Easter Egg Breads: Sacred, Profane and Scrumptious
Blame it on the hens.
Eggs — white, brown, dyed, painted and chocolate — are everywhere this time of year. You might think this is because their unique yet universal form, like the number zero, reminds us that nature is hitting the "reset" button for the new year. Or maybe you think that people get a hankering for protein along with spring fever.
But it's really all about the hens. Their natural cycle leads to a production slowdown — or complete stop, in some cases — throughout the dark, cold winter.
When the spring equinox rolls around, however, the longer hours of daylight send a message to the hen's tiny brain ("Warmer temperatures, fresh food supply, time to breed"), and the eggs come back.
That's where what should really just be the hen's private business collides with human spiritual practice. Jews, pagans and every sort of Christian make much of the egg in their sacred rites of spring. Easter is the holiest day in the liturgical calendar, but it coincides with a host of pagan rites and debauchery.
The egg — symbol of rebirth and purity, but also of fertility and sex — makes for an apt metaphor for both the sacred and the profane.
Whatever the case, practical bakers got creative with the ovarian windfall, and lots of eggs ended up in bread. Some bakers, such as the Eastern Orthodox Christians, boiled and dyed eggs and buried them in ornate crown- or braid-shaped breads. Germans and Austrians, among others, made animal bread shapes: doves, hares, bears or foxes, with eggs for heads.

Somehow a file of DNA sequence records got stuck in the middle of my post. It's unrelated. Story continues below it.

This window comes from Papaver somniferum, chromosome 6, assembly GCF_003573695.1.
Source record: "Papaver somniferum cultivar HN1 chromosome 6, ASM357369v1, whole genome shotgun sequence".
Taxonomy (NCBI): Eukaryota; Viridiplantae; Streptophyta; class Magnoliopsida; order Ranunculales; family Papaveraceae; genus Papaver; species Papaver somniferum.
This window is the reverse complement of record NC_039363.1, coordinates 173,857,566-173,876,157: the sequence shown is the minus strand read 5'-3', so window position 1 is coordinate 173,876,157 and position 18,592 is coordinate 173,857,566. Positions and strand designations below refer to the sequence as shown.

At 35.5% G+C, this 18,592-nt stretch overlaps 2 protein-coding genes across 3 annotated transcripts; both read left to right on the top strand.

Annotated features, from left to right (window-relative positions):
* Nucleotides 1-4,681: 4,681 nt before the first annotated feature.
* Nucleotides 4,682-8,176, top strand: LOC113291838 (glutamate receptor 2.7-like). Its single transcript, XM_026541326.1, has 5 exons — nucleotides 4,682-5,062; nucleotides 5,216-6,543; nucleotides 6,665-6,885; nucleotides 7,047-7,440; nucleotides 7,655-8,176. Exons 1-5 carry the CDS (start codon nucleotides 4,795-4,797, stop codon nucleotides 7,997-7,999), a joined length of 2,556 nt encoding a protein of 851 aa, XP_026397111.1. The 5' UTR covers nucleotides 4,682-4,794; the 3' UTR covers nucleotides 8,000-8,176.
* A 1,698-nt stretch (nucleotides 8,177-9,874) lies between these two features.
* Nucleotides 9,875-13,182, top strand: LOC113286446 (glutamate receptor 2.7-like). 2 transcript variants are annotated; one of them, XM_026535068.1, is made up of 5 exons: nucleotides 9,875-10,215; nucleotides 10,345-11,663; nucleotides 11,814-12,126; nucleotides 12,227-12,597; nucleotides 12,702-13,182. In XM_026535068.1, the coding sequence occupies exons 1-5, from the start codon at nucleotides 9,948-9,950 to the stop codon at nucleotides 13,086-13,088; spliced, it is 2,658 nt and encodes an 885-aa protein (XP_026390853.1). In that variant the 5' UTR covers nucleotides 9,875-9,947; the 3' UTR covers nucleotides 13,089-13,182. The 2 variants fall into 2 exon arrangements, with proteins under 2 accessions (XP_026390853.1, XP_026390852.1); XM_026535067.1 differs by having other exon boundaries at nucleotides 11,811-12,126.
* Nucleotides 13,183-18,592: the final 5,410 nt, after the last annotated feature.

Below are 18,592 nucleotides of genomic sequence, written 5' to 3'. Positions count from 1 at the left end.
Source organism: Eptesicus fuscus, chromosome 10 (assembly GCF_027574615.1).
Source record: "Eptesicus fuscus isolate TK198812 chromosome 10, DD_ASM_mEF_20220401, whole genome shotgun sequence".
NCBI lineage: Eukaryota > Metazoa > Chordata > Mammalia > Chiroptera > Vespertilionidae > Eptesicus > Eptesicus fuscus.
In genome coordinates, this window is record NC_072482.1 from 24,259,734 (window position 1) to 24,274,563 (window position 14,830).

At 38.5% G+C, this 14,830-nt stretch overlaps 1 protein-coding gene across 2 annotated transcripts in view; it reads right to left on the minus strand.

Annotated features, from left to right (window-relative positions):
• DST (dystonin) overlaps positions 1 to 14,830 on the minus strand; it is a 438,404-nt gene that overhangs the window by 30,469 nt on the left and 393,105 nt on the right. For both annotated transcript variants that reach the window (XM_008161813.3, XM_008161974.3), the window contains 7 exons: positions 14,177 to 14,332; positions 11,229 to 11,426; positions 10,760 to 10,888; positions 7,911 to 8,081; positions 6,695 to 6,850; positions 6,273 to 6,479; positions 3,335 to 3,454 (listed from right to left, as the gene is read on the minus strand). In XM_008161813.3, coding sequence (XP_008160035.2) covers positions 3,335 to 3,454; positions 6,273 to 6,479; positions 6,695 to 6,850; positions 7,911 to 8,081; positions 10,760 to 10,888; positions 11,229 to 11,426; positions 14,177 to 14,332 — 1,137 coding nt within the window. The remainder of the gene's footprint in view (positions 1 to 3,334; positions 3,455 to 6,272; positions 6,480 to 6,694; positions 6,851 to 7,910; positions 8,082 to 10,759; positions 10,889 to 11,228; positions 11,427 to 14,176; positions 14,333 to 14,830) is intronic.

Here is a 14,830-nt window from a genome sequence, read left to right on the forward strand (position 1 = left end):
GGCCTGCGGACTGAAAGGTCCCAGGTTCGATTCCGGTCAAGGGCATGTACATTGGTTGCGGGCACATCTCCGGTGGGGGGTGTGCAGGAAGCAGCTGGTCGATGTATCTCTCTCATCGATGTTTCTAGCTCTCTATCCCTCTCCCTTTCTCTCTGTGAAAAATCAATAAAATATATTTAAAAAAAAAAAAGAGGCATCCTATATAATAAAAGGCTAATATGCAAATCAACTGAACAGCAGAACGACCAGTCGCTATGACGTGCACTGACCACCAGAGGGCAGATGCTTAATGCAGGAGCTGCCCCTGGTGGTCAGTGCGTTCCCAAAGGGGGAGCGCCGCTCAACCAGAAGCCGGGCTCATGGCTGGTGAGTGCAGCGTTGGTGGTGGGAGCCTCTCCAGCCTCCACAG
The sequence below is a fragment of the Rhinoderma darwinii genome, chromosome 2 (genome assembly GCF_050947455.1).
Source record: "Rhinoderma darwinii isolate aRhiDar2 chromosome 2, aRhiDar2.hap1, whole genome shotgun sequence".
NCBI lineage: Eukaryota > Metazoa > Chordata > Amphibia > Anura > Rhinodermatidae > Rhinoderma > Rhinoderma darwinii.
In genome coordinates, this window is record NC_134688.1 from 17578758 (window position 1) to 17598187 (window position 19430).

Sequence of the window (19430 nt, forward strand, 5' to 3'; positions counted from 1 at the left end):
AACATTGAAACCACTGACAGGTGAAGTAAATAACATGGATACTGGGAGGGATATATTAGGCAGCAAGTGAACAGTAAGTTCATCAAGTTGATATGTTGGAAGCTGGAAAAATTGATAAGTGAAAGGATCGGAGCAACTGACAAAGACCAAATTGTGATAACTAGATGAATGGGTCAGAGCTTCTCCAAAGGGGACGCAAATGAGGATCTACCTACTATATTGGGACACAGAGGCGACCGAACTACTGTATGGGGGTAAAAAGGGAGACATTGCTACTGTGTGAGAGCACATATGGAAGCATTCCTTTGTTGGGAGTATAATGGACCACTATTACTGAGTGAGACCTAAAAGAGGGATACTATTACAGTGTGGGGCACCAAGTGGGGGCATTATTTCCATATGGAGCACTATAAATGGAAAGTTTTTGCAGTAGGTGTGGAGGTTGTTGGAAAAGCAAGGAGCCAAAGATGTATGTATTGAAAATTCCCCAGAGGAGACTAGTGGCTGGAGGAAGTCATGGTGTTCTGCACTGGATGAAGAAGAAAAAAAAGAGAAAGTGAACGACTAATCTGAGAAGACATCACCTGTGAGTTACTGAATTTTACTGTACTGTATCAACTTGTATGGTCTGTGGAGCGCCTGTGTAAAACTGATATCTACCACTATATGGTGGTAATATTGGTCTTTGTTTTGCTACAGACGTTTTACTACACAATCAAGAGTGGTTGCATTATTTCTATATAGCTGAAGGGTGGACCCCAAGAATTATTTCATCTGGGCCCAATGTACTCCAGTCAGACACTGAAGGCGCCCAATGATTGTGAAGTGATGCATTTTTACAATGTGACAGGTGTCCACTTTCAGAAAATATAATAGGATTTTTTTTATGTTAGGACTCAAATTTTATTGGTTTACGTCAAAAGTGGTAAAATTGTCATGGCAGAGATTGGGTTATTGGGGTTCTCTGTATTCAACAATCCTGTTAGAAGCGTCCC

But by far the tastiest Easter-season breads do without metaphor and simply add the eggs to the dough, a bit of culinary cleverness that moistens and elasticizes the gluten structure of the bread, letting it rise high and mighty without drying out.
As a result, the centuries have bequeathed us an international carb-o-copia of leavened egg breads: Greek tsoureki, Eastern European babka, Russian kulich, English hot cross buns. And many of the braided Easter breads of Eastern Europe strongly resemble challah, the beloved Jewish egg bread eaten at Sabbaths yearlong — but not at Passover, when leavened breads are off the menu.
An eggy challah was the first yeast bread I ever made. As I kneaded the sweet, milky dough, I reveled in its resilient texture — its Spandex-like skin stretched tight over a ball so smooth it might have been a great big egg itself. I didn't know then that it was the eggs that made it so satiny and stretchy. I loved rolling out the ropes of dough and weaving them together. I hadn't had so much fun with anything since Play-Doh.
And when I took the great, steaming gilded braid out of the oven, I experienced that peculiar satisfaction usually reserved for crafters of buttercream roses, ice sculptures and a whole world of marzipan figurines: of having made something you can eat that looks like something that you can't.
But this was nothing compared to the egg-headed bread-beasts of sacred Easters past I had learned about. I didn't know, either, about the Paas Haasie (the Dutch Easter Bunny, a baked bread-hare with a whole egg right in the middle). Or the legend of the bird that the goddess Ostara transformed into a hare, and which laid eggs every subsequent spring in her honor.
And when my son tears into a hot cross bun, singing "one a penny, two a penny," he is not thinking of the British school that banned the traditional Good Friday treat last year when Jehovah's Witnesses called them a "pagan symbol of fertility."
Metamorphosis or metaphor? The promiscuous hare or the virtuous, productive hen?
For me, there is nothing ambiguous about the rise heavenward of an Easter egg bread, its crust emitting an odor of sanctity, its golden crumb as rich as manna. Call it what you will, egg bread allows me to believe that Easter is a time when you are not only what you eat, but, miraculously, just a little more.
Copyright 2023 NPR. To see more, visit https://www.npr.org.